Friday, February 24, 2017
The following comes to us from Professor Stephen Diamond, Santa Clara University School of Law.
The Santa Clara University School of Law, the Leavey School of Business at Santa Clara University, the University of Washington School of Law, the NYU Stern Center for Business and Human Rights, the Rutgers Center for Corporate Law and Governance and the Business and Human Rights Journal announce the Third Business and Human Rights Scholars Conference, to be held September 15-16, 2017 at Santa Clara University in Santa Clara, California. Conference participants will present and discuss scholarship at the intersection of business and human rights issues. Upon request, participants’ papers may be considered for publication in the Business and Human Rights Journal (BHRJ), published by Cambridge University Press.
The Conference is interdisciplinary: scholars from all disciplines are invited to apply, including law, business, human rights, and global affairs. The papers must be unpublished at the time of presentation. Each participant will present his/her own paper and be asked to comment on at least one other paper during the workshop. Participants will be expected to have read other papers and to participate actively in discussion and analysis of the various works in progress.
To apply, please submit an abstract of no more than 250 words to firstname.lastname@example.org with the subject line “Business & Human Rights Conference Proposal.” Please include your name, affiliation, contact information, and curriculum vitae. The deadline for submission is March 15, 2017. We will begin reviewing submissions on a rolling basis on March 1, 2017. Scholars whose submissions are selected for the symposium will be notified no later than April 15, 2017. Final papers will be due August 25, 2017.
One of the many questions surrounding benefit corporations is whether their choice of legal entity form will scare away investors.
As previously reported, we now have our first publicly traded benefit corporation. And in this week's news certified B corp and benefit corporation Data.world announced a 18.7 million dollar raise. This raise ranks in the top-ten largest raises by a benefit corporation, according to the information I have seen on benefit corporations. I compiled the publicly available information I was able to uncover on social enterprise raises (including by benefit corporations) in a forthcoming symposium article for the Seattle University Law Review. It is quite possible that there are raises that have been kept quiet and that I have not seen. This Data.world news was announced days after final edits and will not be in my article.
As is often the case in social enterprise news, this news could be seen as encouraging or discouraging for supporters of the benefit corporation form.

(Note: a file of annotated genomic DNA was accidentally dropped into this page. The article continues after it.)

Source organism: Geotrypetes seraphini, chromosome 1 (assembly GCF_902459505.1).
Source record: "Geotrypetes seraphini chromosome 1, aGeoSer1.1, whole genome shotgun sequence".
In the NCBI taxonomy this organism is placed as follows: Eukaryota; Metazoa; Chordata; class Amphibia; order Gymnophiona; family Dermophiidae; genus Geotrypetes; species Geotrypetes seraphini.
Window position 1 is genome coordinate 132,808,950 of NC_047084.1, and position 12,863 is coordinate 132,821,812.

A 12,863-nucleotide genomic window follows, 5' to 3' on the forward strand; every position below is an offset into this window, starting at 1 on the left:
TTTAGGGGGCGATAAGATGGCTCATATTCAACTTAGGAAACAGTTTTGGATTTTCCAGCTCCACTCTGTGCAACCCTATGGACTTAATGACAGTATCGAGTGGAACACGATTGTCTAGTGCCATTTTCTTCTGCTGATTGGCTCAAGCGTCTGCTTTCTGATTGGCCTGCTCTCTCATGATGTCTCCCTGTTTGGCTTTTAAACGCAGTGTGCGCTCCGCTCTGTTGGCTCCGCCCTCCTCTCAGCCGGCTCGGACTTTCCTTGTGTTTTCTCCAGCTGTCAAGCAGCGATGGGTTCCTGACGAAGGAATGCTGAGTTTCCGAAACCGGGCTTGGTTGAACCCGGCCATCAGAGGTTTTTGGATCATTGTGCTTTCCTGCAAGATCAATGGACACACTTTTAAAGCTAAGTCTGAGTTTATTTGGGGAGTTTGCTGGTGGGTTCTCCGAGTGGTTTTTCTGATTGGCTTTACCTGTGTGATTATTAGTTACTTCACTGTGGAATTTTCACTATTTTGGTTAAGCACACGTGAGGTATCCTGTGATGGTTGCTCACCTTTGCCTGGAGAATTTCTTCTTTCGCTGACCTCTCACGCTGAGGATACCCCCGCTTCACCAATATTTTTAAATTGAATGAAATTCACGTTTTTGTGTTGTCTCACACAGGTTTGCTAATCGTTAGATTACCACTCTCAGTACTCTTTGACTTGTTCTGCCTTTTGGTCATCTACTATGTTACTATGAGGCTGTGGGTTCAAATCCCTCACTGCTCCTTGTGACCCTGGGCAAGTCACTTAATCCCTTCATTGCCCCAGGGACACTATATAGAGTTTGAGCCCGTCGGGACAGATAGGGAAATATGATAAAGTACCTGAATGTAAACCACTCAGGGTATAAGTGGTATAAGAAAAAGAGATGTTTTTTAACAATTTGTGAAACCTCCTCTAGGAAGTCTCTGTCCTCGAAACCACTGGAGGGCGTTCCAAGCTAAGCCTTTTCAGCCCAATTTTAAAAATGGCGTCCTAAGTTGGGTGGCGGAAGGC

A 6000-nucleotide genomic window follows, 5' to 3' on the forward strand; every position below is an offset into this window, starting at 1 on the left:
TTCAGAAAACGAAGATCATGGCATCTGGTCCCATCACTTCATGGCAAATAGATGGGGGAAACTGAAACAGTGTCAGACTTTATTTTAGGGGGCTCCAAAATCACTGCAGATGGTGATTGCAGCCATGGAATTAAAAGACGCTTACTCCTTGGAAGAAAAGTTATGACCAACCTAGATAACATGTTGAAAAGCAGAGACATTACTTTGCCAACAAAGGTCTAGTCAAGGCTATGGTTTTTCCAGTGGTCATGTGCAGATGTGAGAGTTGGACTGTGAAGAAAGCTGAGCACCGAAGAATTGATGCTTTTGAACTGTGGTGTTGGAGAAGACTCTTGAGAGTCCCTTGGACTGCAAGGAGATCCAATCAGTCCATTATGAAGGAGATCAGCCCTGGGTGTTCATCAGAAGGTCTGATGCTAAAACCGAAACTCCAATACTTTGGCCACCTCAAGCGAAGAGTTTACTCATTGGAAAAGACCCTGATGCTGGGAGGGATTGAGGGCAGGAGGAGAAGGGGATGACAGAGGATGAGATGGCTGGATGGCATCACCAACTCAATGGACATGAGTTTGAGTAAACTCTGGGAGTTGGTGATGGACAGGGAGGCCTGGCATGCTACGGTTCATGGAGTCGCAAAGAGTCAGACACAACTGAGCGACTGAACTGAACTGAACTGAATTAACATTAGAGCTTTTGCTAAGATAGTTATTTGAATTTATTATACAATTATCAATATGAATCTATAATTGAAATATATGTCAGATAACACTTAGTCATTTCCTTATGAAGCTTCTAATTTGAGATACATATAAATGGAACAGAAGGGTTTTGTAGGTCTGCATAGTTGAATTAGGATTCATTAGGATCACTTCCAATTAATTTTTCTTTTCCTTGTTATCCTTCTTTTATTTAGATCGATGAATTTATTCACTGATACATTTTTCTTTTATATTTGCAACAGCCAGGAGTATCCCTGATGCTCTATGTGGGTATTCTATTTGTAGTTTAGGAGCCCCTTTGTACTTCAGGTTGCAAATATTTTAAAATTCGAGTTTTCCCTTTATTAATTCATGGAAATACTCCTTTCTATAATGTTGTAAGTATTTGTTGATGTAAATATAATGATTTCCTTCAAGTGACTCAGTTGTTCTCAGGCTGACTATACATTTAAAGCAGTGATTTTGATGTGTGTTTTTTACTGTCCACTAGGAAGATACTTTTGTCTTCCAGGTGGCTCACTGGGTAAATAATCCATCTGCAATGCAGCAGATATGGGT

On one hand, this is a fairly sizeable raise and a bit of evidence that not all serious investors are scared away by a legal form that mandates a general public benefit purpose.
On the other hand, the mere fact that a raise of under $20 million dollars is big news in the benefit corporation world (commanding its own announcement e-mail from benefit corporation proponent organization B Lab) shows that the benefit corporation form has yet to go mainstream. A raise under $20 million dollars hardly qualifies as news in the traditional financial world. And, as mentioned, to date, there have only been a handful of raises of this size for companies using the social enterprise forms.
Still, I think it is fair to say that benefit corporations have already come further than harsh critics originally thought was possible. The benefit corporation form still needs to evolve significantly, in my opinion, but the form is still growing and the positive news for the form has not yet stopped.
A few weeks ago I blogged about the spate of boycotts and buycotts responding to President Trump’s travel ban. Since that time, the #grabyourwallet campaign has taken credit for a number of stores dropping Ivanka Trump’s merchandise. In response, celebrities and others flocked to Nordstrom after criticism by the President’s surrogates about the retailer’s decision to drop the products, even though Nordstrom cited falling sales. Within days, news outlets reported that her perfume was a top seller on Amazon, and that many reviewers indicated that they had bought the product to show support for the President.
Yesterday, NPR reported that the United Auto Workers will revive its 1980s Buy American campaign, which will not only promote American-made products but will also encourage the boycott of cars made by American companies overseas. I’ve argued in the past that boycotts don’t work, and the NPR story provided some support from a professor who noted, “these campaigns, even with catchy song lyrics, almost never work. For instance, garment work essentially left the U.S. almost completely a few years after [the look for the union label ad] ran, and after the last UAW campaign, the American car companies continued to lose market share.” The New York Times has also examined whether these boycotts have long term effect.
The back and forth between boycotts and buycotts related to the President’s family may prove conventional wisdom wrong. It may be time for an empirical study (not by me) of when and how the boycott/boycott movement can sustain itself.
Thursday, February 23, 2017
Christopher Bruner has posted Center-Left Politics and Corporate Governance: What Is the 'Progressive' Agenda? on SSRN. You can download the paper here. Here is the abstract: